Tag Archives: npr

What Makes You “Honors” [Good Article]

16 Nov

Have you ever wondered exactly why it is that you’re an “honors” student?

Do you think of yourself as an inherently smart person?  Do things come easy to you because you’re just bright?

Or do you think of yourself as a person that puts in more effort than others? Do you struggle for your A’s?

According to this great article from NPR, your perception about yourself might come from your cultural upbringing.  And the effects can go far beyond what you might imagine.

From the article:

Obviously if struggle indicates weakness — a lack of intelligence — it makes you feel bad, and so you’re less likely to put up with it. But if struggle indicates strength — an ability to face down the challenges that inevitably occur when you are trying to learn something — you’re more willing to accept it.

Listen to the audio piece, or read the full article here.

8 Things to Know About Zombies [Event]

29 Mar

We’re not joking around here.  Zombies are real.   Seriously.  Don’t believe me? Then don’t take my word for it, hear what Prof. Jeff Mantz has to say about it over at NPR.

If you’re still curious about zombies, then don’t miss our event with the man (or zombie double agent?) himself.

The University Honors Program is proud to host Prof. Jeff Mantz(George Mason University), anthropologist and renowned zombie expert for the free-and-open-to-the-public lecture

The Politics of Leftovers in the Time of the Zombie Apocalypse:
anxiety, abjection, and our (d)evolution into a posthuman technological singularity

Thursday, April 5th, 4pm-6pm
Funger Rm. 103 (2201 G Street, NW)

RSVP and more information on Facebook

Bring your friends and their delicious, delicious brains.  Prof. Mantz will draw from literary, cinematic, and historical coverage of zombies to prepare you for the coming zombie apocalypse … unless of course, it’s already here.

You’re Not as Smart as You Think You’re Not… or something [Good Article!]

8 Jul

Maybe what I really mean is: you’re only smart because you think you are.  This article from NPR explains the internalization and resulting external expression of cultural norms surrounding gender, but supports the claim with evidence that peoples’ cognitive abilities are directly associated with self perception — perception based on culturally structured norms.  Heady, right?


The differences in performance on the test were pronounced; this is a real behavioral difference, the sort of different that could easily make a difference, for example, to performance on the job. But what caused the difference? Not anything in the make-up or constitution of the tested individuals. The controlling factor was an accidental fact about which imaginative exercises individuals had been assigned in the pre-test situation.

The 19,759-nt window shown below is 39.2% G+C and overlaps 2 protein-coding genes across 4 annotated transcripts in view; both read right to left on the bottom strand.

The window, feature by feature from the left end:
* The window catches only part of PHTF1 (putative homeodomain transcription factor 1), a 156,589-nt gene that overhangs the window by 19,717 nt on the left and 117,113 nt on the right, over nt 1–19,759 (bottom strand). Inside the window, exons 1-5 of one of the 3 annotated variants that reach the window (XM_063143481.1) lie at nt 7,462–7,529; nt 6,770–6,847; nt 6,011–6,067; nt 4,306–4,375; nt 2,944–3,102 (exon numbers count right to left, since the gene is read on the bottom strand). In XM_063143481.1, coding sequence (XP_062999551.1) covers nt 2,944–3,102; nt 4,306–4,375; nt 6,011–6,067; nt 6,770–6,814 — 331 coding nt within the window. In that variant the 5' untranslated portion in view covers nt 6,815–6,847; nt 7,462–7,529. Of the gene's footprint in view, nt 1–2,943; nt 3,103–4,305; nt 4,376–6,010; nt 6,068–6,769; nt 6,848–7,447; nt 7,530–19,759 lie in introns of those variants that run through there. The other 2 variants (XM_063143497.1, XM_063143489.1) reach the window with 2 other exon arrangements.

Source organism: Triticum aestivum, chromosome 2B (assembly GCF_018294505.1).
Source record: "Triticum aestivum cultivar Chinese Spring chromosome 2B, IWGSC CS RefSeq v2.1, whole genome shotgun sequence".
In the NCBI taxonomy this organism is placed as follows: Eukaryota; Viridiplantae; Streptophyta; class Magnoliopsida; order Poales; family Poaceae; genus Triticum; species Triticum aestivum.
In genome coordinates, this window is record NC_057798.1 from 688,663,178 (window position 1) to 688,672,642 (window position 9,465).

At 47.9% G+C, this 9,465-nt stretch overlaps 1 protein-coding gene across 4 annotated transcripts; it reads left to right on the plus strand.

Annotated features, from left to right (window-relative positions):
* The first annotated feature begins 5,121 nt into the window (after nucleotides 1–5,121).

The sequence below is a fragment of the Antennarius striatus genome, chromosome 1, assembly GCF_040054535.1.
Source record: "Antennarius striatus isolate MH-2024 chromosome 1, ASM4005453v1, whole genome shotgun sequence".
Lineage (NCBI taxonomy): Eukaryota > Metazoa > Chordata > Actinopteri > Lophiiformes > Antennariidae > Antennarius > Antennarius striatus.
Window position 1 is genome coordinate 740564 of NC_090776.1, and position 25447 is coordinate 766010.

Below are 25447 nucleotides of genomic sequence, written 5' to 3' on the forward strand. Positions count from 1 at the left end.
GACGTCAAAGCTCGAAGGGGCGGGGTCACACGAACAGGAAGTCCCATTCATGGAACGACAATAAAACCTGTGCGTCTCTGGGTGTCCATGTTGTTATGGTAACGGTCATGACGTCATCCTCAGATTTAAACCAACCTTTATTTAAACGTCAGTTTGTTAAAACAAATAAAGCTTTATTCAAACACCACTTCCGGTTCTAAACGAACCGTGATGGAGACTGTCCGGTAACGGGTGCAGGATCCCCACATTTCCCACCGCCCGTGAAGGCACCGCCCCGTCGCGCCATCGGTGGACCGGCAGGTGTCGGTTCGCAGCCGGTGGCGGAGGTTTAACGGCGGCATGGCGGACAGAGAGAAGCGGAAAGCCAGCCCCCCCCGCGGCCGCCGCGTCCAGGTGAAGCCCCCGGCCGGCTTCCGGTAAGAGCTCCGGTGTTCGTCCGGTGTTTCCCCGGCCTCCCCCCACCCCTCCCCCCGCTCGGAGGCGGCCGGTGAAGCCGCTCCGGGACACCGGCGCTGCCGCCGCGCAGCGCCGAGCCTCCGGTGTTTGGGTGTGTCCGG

This is a glorious and beautiful finding, for it reveals something deep and pervasive in human life.

Read the whole article here.

NPR’s Birthday Party and You

7 Apr

You’re invited to NPR’s 40th Anniversary!  We highly recommend going.

Celebration of Prof. Chris Sterling and NPR’s 40th Anniversary
Monday, April 11, 2011
6:15 p.m.
Free and open to the public: NPR’s Audie Cornish, Cokie Roberts and Susan Stamberg will join SMPA’s Professor Christopher Sterling and Director Frank Sesno for a lively look at the history and future of public radio and its impact on our society.

Cultural Omnivore: Endangered Species?

18 Mar

Do you like television?  How about the ballet?  When was the last time you were at the Kennedy Center?  Played the Wii? NPR has a great piece out about the sorts of people who enjoy all those things: the cultural omnivore.  But, it seems that the cultural omnivore is in decline — perhaps the result of a cultural wedge being re-inserted into our society.

Normally I’d say you should read this article, but after reading it, I suppose I should say I loved reading this article.  Here’s an excerpt I found particularly interesting:

Omnivores thrive in an environment in which, if you are defined by your cultural interests, you at least don’t have to be defined by any one cultural interest. Tolerating the ideas that classical music can be viscerally stirring and that Survivor can be sociologically interesting allows much better balance — which benefits everyone — than an escalating and unnatural war between fun and art. Fun and art are natural allies (despite often appearing separately), and forcing them to do battle just divides us into tinier and tinier camps, where we can only talk to people who like precisely the same kinds of culture that we do. That benefits absolutely nobody — not artists, not audiences, and not the quality of discourse.

You can read it in full here.